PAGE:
construction work and decoration, car
penters began work last Monday. The
show is being held much later than usual
that interest in the election would not
The Qregon , Retail Merchants' asso
ciation is sponsor for the affair.
New Daughter Arrives :
. suuuuiu, ua.!i.a uaagmer was I
bom.' Thursday to, Miy and Mrs, J.. C. I
r, . . AM k - M . .. . .
Bauanger. , . t -.,.:
Portland Open Air sanitarium is lo
cated six miles south of Portland on a
rocky bluff 300 feet above the Willam
ette river. It is reached by the Oregon
City electric line and the sanitarium
conveyance from Island station.
The sanitarium grounds consist of 40
acres shaded by groves of fir and cedar.
The site commands a wide view of the
river, city and mountains. Besides the
new memorial pavilion there Is a similar
building donated about five years ago
by Mrs. Isom White, an administration
building and 30 cottages.:
The open air sanitarium will accom
FOUR NEW DEACONESSES
CHOSEN BY METHODISTS
Above, left to right Miss Mar
guerite Hewson, Miss Martha War
rington. Below, left to right
Miss Cora M. Stukenberg, Miss
Martha Buck, new additions to
the Deaconess corps of Portland.
(Photos by BushncU.)
Mrs. Weber Meets
Senator Huston in
Before a capacity audience, Louise
Palmer Weber and Senator S. B. Hus
ton debated the League of Nations ques
tion Saturday night in the assembly
room of the Portland hotel.
Mrs. Weber, upholding the league, won
an emphatic applause. Senator Hus
ton delivered a fervent arraignment of
the league. He declared he was cer
tain he would meet with a unanimity
of opinion among the audience, and
even with Mrs. Weber, in stating that
the league question was the greatest
that faced the American people since
the drafting of the Declaration of In
dependence. Mrs. Weber shattered the "six votes
to one" claim when she called attention
to the fact that such a situation could
arise only In the advisory council and
not In the league itself, where all had
When Senator Huston painted a
dread picture of the danger of Oriental
invasion of America, the audience
cheered Mrs. Weber's reply that it
"might be a good thing for the United
States to be a member of the league,
should that Issue ever arrive at white
heat The three months clause before
actual warfare might allow it to cool
The assembly rooms were packed.
Accuse Woman of
Now She's in Jail
Mrs. Lucile Hudson was placed under
arrest at her home, 955 Kenton street, at
4 o'clock Saturday afternoon by Deputy
Constable Watkinds on complaint made
by the Meier & Frank company, charg
ing her with having obtained goods at
this store by charging them to ac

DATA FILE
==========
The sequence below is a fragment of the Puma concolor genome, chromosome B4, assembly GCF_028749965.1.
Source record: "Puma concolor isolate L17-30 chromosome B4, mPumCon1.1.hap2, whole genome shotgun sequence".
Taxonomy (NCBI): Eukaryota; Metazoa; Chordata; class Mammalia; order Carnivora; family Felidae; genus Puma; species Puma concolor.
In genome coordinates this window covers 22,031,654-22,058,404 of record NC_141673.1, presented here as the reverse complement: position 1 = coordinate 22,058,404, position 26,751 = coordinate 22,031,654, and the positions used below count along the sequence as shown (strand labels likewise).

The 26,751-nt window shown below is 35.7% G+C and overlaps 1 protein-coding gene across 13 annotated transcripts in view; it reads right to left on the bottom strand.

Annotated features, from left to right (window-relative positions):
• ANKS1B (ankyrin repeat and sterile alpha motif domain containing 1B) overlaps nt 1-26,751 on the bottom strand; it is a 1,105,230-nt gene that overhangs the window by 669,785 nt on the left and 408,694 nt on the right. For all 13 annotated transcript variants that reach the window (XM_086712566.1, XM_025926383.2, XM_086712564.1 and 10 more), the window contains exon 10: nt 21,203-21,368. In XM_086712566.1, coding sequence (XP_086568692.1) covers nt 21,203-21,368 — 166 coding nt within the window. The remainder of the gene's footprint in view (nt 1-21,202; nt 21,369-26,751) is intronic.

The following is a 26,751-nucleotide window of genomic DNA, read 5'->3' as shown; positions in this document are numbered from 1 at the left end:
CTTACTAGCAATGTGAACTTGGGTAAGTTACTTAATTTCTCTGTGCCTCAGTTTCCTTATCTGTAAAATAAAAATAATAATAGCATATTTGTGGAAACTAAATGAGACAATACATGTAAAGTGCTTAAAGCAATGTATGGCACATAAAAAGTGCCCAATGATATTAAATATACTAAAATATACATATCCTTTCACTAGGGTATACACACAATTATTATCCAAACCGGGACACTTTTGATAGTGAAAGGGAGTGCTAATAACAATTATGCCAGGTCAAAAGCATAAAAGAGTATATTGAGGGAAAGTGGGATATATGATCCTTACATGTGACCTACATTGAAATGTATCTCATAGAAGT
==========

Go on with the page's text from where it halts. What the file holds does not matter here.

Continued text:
counts of other customers. Bail was
fixed at $250 and in lieu of this she was
taken to the county jail.
How extensive the alleged operations
of Mrs. Hudson may have been has not
yet been determined, but Watkins said
more than 500 worth of goods were re
covered after the arrest was made. Mrs.
Hudson will be arraigned in the dis
trict court Monday.
Woman, Old Resident
Of Portland, Passes
Mrs. Martha 3. Countiss, who died In
this city October 21. was born in Ot
tumwa, Iowa, October 27, 1848, being
"W"-" " vrjia nm wnne gin
"Tx oni in mat city.
l 4 . "
v V ' gon 45 years ago and
.rtf !as lived in Port-
land for 85 years.
' 3Vi m-na toV.n n
ti 1 t August and
' sitn weaker until her
' 1 ieath. She belonged
Nto the First Meth-
;. odist church and the
f - Women's Relief
corps. : Two xhild
r ran Un f
i Garland, and Mrs.
' Anna. D. Sorenann
n turvtve. Interment
' was at KJverview cemetery.
R i'JL TC
it .11 ill ll V- L.
modate 75 patients. It Is filled to ca
pacity and has a waiting list. Physi
cians in charge are Dr. Ralph C. Mat-
son, Dr. Ray W. Mataon anti Dr. Marr
Blsarllon. A corps of nurses especially
trained In the care of tuberculosis
look after the welfare of the patients.
Management of the sanitarium is in
the hands of a non-profit corporation
headed by A. L. Mills, president of the
First National bank, and a directorate
of philanthropic Portland business men.
The chief purpose of the institution is
to educate tubercular patients in the
principles of hygiene and sanitation es
sential for recovery from the malady.
LAST DAY'S SHIFT
WILL ELECT COX,
Chairman Says Every Sign Points
to Democratic Victory; Can
Even Stand Some Setbacks.
By George White
Chairman, National Democratic Committee.
(Written Especially for Unirenal Serrice)
New York, Oct. 30. The general
political situation at the close of the
last week of the campaign of 192C
is full of every sign known to politics
that points to Democratic success.
Governor Cox and Mr. Roosevelt will
carry the border states of Maryland,
West Virginia, Kentucky, Missouri
and Oklahoma in addition to the
They will carry Ohio and Indiana. On
the Atlantic seaboard prospects are
extraordinarily promising in New York
and . Rhode Island, due to an eleventh
hour shift, and we have every hope of
carrying New Jersey, Massachusetts,
Connecticut and New Hampshire In
the West, reports from Idaho, Montana,
Colorado, Arizona, New Mexico, Ne
vada and Utah are that they are cer
tain, and we believe we will carry Ne
braska, California, Washington and the
In Minnesota and Wisconsin our pros
pects are hourly improving and a great
swing toward us is on in Kansas and
If a reasonable number of these pros
pects pan out, as we used to say in the
Klondike, the Democratic ticket will
have a very handsome majority of the
electoral votes. We can stand many
disappointments and still win the elec
toral college and the senate.
Eastern Oregon Is
Mindful of Trade
Eastern Oregon communities, which